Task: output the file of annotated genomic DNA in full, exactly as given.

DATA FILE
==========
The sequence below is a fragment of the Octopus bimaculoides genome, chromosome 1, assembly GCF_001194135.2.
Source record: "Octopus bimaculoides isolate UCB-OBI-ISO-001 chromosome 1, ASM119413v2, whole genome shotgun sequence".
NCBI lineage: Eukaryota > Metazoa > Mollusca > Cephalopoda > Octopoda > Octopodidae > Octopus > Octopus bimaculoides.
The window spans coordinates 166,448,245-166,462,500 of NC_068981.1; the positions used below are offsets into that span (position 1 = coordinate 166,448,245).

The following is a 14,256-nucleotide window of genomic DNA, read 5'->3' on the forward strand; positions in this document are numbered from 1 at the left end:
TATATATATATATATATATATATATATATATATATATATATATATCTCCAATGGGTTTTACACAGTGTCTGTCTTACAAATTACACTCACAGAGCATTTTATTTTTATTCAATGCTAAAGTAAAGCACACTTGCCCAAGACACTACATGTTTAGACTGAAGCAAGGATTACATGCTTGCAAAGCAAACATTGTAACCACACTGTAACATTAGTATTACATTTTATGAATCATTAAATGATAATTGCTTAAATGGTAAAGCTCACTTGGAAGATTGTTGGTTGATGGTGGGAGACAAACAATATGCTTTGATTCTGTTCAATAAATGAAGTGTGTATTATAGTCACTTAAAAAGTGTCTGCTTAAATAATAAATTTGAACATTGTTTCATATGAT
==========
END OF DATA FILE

The sequence below is a fragment of the Octopus bimaculoides genome, chromosome 1, assembly GCF_001194135.2.
Source record: "Octopus bimaculoides isolate UCB-OBI-ISO-001 chromosome 1, ASM119413v2, whole genome shotgun sequence".
NCBI lineage: Eukaryota > Metazoa > Mollusca > Cephalopoda > Octopoda > Octopodidae > Octopus > Octopus bimaculoides.
The window spans coordinates 166,448,245-166,462,500 of NC_068981.1; the positions used below are offsets into that span (position 1 = coordinate 166,448,245).

The following is a 14,256-nucleotide window of genomic DNA, read 5'->3' on the forward strand; positions in this document are numbered from 1 at the left end:
TATATATATATATATATATATATATATATATATATATATATATATCTCCAATGGGTTTTACACAGTGTCTGTCTTACAAATTACACTCACAGAGCATTTTATTTTTATTCAATGCTAAAGTAAAGCACACTTGCCCAAGACACTACATGTTTAGACTGAAGCAAGGATTACATGCTTGCAAAGCAAACATTGTAACCACACTGTAACATTAGTATTACATTTTATGAATCATTAAATGATAATTGCTTAAATGGTAAAGCTCACTTGGAAGATTGTTGGTTGATGGTGGGAGACAAACAATATGCTTTGATTCTGTTCAATAAATGAAGTGTGTATTATAGTCACTTAAAAAGTGTCTGCTTAAATAATAAATTTGAACATTGTTTCATATGAT